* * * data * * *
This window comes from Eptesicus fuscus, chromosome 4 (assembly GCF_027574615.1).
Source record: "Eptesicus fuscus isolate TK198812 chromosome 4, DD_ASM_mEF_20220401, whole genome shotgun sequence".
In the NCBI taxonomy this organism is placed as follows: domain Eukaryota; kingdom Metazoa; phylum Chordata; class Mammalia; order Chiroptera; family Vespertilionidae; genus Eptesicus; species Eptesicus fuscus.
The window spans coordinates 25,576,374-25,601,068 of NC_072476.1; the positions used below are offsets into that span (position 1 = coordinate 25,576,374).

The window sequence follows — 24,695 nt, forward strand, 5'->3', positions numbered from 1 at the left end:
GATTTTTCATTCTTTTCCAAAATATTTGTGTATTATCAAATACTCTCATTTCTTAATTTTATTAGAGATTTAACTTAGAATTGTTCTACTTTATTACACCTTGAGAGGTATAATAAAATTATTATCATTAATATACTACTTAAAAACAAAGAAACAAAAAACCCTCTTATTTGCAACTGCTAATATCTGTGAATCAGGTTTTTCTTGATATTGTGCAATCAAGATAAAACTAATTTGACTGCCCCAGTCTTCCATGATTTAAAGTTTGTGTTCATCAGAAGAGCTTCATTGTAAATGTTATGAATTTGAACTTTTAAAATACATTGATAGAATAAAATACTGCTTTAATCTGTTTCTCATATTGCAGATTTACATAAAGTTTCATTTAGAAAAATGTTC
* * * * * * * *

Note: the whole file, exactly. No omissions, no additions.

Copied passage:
This window comes from Eptesicus fuscus, chromosome 4 (assembly GCF_027574615.1).
Source record: "Eptesicus fuscus isolate TK198812 chromosome 4, DD_ASM_mEF_20220401, whole genome shotgun sequence".
In the NCBI taxonomy this organism is placed as follows: domain Eukaryota; kingdom Metazoa; phylum Chordata; class Mammalia; order Chiroptera; family Vespertilionidae; genus Eptesicus; species Eptesicus fuscus.
The window spans coordinates 25,576,374-25,601,068 of NC_072476.1; the positions used below are offsets into that span (position 1 = coordinate 25,576,374).

The window sequence follows — 24,695 nt, forward strand, 5'->3', positions numbered from 1 at the left end:
GATTTTTCATTCTTTTCCAAAATATTTGTGTATTATCAAATACTCTCATTTCTTAATTTTATTAGAGATTTAACTTAGAATTGTTCTACTTTATTACACCTTGAGAGGTATAATAAAATTATTATCATTAATATACTACTTAAAAACAAAGAAACAAAAAACCCTCTTATTTGCAACTGCTAATATCTGTGAATCAGGTTTTTCTTGATATTGTGCAATCAAGATAAAACTAATTTGACTGCCCCAGTCTTCCATGATTTAAAGTTTGTGTTCATCAGAAGAGCTTCATTGTAAATGTTATGAATTTGAACTTTTAAAATACATTGATAGAATAAAATACTGCTTTAATCTGTTTCTCATATTGCAGATTTACATAAAGTTTCATTTAGAAAAATGTTC